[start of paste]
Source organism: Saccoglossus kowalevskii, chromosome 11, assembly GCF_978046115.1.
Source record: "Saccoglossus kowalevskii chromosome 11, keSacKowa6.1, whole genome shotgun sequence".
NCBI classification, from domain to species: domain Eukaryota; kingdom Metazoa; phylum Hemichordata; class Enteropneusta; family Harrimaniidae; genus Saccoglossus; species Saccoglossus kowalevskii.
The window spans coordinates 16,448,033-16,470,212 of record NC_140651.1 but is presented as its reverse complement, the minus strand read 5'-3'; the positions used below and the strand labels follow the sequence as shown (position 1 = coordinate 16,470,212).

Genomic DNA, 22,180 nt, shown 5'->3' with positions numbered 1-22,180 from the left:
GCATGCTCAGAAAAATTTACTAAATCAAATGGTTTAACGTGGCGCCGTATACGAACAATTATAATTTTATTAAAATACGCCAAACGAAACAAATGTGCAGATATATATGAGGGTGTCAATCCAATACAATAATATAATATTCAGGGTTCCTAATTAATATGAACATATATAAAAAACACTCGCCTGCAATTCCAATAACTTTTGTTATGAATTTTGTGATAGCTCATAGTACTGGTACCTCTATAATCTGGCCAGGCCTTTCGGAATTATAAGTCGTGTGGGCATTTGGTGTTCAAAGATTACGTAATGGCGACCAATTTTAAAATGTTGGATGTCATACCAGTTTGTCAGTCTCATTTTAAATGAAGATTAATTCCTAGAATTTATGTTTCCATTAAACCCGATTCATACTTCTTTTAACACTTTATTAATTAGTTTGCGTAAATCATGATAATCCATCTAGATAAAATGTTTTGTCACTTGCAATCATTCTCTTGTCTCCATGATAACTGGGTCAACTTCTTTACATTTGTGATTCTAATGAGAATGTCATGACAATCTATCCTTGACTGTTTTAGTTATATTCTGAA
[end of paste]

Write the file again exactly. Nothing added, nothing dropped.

Source organism: Saccoglossus kowalevskii, chromosome 11, assembly GCF_978046115.1.
Source record: "Saccoglossus kowalevskii chromosome 11, keSacKowa6.1, whole genome shotgun sequence".
NCBI classification, from domain to species: domain Eukaryota; kingdom Metazoa; phylum Hemichordata; class Enteropneusta; family Harrimaniidae; genus Saccoglossus; species Saccoglossus kowalevskii.
The window spans coordinates 16,448,033-16,470,212 of record NC_140651.1 but is presented as its reverse complement, the minus strand read 5'-3'; the positions used below and the strand labels follow the sequence as shown (position 1 = coordinate 16,470,212).

Genomic DNA, 22,180 nt, shown 5'->3' with positions numbered 1-22,180 from the left:
GCATGCTCAGAAAAATTTACTAAATCAAATGGTTTAACGTGGCGCCGTATACGAACAATTATAATTTTATTAAAATACGCCAAACGAAACAAATGTGCAGATATATATGAGGGTGTCAATCCAATACAATAATATAATATTCAGGGTTCCTAATTAATATGAACATATATAAAAAACACTCGCCTGCAATTCCAATAACTTTTGTTATGAATTTTGTGATAGCTCATAGTACTGGTACCTCTATAATCTGGCCAGGCCTTTCGGAATTATAAGTCGTGTGGGCATTTGGTGTTCAAAGATTACGTAATGGCGACCAATTTTAAAATGTTGGATGTCATACCAGTTTGTCAGTCTCATTTTAAATGAAGATTAATTCCTAGAATTTATGTTTCCATTAAACCCGATTCATACTTCTTTTAACACTTTATTAATTAGTTTGCGTAAATCATGATAATCCATCTAGATAAAATGTTTTGTCACTTGCAATCATTCTCTTGTCTCCATGATAACTGGGTCAACTTCTTTACATTTGTGATTCTAATGAGAATGTCATGACAATCTATCCTTGACTGTTTTAGTTATATTCTGAA